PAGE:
He chooses to deliberately separate himself from the audience. Even while he is a free black man, he elects to speak on behalf of those that are still confined to slavery. Bernard Duffy and Richard Besel, authors of “Recollection, Regret, and Foreboding in Frederick Douglass’s Fourth of July Orations of 1852 and 1875,” put it best when they aver: “while Douglass cannot but admire the impulses toward liberty of the Founding Fathers, he remind his audience that as a former slave and disenfranchised citizen, his perspective is at a great remove from theirs” (8). Duffy and Besel confirm that even as a “free” black man, Douglass is still denied the same rights as white Americans.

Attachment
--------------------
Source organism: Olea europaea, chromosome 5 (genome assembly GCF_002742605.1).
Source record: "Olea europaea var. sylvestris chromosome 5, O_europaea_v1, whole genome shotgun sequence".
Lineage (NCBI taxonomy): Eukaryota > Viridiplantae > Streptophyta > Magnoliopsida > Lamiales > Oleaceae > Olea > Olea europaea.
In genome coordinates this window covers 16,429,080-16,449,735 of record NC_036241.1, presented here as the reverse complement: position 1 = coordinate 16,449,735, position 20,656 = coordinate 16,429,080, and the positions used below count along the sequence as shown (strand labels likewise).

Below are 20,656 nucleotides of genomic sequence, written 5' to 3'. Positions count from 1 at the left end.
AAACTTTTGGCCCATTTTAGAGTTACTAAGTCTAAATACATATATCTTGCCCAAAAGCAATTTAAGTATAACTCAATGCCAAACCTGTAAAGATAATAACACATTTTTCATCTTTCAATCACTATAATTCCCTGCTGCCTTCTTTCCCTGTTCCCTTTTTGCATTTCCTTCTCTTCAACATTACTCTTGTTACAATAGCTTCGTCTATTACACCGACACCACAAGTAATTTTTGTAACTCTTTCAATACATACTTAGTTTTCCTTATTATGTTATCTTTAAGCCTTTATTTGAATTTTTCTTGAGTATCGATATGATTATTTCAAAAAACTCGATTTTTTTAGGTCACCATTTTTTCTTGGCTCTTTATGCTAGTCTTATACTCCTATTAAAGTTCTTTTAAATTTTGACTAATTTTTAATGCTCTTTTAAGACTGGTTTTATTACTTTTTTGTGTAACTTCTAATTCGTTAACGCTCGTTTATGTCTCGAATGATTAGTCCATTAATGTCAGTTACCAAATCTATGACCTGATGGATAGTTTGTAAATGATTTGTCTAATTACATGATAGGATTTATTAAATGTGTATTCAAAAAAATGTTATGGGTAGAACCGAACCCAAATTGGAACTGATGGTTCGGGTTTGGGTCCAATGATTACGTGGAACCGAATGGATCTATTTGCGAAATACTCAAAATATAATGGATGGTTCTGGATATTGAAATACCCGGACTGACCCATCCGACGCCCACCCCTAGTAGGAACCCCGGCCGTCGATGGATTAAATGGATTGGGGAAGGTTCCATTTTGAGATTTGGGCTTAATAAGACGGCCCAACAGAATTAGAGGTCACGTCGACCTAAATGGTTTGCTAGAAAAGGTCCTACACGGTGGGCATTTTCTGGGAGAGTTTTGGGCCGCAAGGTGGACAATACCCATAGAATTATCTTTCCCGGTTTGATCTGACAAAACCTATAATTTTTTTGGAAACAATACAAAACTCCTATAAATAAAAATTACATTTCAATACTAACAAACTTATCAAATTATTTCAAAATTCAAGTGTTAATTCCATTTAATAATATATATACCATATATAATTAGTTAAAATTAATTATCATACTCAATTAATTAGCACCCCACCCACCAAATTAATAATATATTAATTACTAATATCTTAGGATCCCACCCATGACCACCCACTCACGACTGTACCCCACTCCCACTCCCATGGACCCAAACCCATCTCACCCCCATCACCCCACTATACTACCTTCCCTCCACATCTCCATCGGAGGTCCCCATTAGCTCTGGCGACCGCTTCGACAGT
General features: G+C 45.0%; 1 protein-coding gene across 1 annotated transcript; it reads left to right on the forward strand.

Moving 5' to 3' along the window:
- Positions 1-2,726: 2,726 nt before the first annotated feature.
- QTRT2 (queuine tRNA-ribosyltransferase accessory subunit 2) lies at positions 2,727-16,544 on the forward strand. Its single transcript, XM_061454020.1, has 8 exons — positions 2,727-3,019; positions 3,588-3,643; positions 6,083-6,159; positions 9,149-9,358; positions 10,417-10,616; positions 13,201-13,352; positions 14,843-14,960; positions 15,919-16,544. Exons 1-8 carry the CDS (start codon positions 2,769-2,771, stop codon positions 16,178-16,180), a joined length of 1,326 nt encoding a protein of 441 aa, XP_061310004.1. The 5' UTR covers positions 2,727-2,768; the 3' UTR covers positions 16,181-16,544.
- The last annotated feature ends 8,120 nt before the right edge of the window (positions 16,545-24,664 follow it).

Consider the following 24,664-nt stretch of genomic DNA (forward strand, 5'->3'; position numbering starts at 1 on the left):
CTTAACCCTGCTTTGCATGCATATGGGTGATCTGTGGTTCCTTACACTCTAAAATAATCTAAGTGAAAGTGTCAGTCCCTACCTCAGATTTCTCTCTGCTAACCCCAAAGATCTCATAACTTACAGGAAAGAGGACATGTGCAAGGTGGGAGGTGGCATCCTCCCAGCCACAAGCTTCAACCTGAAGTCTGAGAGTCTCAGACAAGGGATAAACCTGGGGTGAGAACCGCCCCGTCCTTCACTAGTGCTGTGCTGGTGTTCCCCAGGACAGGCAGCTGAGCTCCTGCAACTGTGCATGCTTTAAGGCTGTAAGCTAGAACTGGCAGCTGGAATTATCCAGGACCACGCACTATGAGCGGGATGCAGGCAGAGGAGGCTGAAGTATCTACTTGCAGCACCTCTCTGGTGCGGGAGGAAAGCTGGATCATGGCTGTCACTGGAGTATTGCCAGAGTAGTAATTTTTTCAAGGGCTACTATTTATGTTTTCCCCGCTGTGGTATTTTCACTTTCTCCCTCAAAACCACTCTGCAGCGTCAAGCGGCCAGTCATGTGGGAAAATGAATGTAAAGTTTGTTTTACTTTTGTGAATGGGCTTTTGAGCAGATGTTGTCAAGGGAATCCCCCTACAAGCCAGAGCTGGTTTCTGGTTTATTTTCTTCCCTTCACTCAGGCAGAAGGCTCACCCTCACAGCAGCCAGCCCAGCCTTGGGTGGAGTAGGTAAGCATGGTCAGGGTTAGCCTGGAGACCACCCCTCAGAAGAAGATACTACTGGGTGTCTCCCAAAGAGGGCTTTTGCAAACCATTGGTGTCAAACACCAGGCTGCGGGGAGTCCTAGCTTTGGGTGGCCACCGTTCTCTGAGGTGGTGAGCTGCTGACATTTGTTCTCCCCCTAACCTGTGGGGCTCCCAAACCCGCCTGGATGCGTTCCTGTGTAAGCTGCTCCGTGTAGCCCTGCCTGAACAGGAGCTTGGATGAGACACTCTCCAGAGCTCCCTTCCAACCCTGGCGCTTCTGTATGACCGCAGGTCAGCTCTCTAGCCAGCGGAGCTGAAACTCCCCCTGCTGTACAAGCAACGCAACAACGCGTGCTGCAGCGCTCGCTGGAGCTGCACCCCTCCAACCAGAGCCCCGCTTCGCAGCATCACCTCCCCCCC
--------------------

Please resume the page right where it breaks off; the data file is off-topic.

Additionally, Douglass uses histrionic imagery to further attest slavery when he declares: “to drag a man in fetters into the grand illuminated temple of liberty, and call upon him to join you in joyous anthems, were inhuman mockery and sacrilegious irony” (2140). While this statement appears to be contradictory, considering Douglass was a free man at the time, he uses this metaphor as a link to those still bound by American slavery. Duffy and Richard explicate the function of this allegory:
Like all African Americans who lived in the United States in 1852, including those, such as himself, who were